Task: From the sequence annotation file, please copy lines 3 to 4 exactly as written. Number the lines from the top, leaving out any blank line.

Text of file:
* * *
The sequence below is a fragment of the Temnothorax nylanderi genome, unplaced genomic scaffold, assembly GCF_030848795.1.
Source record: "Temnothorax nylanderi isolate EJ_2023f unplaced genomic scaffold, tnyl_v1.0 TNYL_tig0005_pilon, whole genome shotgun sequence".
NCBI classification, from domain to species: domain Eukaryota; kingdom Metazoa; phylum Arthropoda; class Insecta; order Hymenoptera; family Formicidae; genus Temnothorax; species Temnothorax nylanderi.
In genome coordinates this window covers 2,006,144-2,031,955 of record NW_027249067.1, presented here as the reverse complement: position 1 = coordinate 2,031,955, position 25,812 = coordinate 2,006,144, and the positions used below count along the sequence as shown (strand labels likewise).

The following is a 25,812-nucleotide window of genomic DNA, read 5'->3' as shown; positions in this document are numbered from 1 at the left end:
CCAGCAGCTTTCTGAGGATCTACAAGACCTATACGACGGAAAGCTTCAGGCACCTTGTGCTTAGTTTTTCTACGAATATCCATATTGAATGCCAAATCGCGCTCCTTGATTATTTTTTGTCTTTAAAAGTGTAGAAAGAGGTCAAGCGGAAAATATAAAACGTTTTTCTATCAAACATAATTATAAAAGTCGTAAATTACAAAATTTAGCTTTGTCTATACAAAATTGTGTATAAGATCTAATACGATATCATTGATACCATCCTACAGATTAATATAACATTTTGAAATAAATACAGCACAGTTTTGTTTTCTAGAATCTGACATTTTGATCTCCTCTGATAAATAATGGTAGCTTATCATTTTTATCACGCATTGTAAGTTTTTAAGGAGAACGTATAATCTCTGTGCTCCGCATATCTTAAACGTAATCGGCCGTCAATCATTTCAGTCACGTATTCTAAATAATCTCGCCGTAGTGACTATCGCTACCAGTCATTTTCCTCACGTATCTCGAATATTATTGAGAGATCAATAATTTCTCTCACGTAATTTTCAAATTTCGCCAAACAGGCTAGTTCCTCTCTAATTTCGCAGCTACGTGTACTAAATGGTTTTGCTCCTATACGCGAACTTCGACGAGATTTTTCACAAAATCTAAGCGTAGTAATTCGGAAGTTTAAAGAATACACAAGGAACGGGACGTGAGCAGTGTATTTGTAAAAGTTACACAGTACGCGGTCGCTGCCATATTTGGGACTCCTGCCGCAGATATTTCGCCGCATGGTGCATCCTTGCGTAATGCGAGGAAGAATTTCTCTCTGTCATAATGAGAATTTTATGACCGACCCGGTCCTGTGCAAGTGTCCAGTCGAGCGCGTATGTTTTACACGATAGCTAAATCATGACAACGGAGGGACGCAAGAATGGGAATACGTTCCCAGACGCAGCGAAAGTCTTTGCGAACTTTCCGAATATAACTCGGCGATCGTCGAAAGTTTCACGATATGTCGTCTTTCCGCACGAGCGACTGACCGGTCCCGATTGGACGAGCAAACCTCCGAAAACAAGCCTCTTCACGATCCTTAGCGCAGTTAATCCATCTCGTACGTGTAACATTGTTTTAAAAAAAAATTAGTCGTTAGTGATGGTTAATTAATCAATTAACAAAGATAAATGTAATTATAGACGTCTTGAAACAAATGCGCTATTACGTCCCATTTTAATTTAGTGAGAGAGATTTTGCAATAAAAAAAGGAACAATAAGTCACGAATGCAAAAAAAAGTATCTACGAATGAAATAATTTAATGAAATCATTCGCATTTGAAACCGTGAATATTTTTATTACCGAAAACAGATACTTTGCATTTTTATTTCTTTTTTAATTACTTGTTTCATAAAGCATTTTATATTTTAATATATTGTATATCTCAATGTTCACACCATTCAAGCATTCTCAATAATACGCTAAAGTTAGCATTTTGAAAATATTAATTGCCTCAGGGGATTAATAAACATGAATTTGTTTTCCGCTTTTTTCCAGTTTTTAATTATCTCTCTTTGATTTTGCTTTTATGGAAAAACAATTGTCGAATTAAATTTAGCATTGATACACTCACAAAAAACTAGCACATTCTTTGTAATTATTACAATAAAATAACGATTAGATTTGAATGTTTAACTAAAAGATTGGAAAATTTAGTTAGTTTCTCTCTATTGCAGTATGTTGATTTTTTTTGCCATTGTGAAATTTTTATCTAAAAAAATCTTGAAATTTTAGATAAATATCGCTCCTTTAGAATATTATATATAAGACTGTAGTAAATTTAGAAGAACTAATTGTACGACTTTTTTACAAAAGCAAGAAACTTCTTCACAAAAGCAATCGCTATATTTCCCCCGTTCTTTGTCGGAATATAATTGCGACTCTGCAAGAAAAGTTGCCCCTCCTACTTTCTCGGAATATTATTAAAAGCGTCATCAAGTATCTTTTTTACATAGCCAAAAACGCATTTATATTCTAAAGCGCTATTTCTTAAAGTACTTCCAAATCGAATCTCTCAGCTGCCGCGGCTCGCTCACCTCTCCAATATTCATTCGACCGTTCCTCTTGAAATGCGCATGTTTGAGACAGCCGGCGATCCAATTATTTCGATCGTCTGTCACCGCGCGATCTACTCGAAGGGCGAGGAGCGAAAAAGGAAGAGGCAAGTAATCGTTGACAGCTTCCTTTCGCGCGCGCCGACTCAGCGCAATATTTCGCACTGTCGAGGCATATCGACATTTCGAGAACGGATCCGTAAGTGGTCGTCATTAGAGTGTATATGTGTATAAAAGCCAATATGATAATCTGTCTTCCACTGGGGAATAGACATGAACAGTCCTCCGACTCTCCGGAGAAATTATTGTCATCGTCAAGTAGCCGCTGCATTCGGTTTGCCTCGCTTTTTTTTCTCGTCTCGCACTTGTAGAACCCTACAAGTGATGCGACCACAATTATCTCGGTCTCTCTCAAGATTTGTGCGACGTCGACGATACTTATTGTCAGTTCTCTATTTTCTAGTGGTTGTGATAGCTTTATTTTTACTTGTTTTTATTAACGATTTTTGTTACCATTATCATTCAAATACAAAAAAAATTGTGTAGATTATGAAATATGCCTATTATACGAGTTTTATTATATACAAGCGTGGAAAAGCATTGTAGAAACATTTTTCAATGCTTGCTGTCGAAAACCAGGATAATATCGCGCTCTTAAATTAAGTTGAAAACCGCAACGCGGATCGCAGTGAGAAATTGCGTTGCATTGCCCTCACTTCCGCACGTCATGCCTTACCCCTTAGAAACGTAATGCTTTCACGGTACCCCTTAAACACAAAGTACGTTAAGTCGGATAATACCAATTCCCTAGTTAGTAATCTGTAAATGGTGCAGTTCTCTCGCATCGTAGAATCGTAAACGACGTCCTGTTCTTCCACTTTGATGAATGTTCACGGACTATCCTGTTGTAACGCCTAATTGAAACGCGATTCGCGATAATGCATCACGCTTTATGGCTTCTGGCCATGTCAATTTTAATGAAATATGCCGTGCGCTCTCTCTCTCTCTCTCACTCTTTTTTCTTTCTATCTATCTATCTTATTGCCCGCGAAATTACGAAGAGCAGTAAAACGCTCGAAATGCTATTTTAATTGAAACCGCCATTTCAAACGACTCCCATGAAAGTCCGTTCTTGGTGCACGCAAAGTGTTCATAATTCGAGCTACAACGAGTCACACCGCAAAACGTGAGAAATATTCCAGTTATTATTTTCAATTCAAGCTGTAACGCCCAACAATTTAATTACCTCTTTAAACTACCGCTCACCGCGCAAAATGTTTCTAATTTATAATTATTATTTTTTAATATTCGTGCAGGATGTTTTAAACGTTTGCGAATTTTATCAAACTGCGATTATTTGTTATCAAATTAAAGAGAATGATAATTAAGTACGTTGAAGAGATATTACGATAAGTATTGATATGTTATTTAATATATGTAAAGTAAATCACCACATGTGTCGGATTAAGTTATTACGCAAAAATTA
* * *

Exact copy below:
NCBI classification, from domain to species: domain Eukaryota; kingdom Metazoa; phylum Arthropoda; class Insecta; order Hymenoptera; family Formicidae; genus Temnothorax; species Temnothorax nylanderi.
In genome coordinates this window covers 2,006,144-2,031,955 of record NW_027249067.1, presented here as the reverse complement: position 1 = coordinate 2,031,955, position 25,812 = coordinate 2,006,144, and the positions used below count along the sequence as shown (strand labels likewise).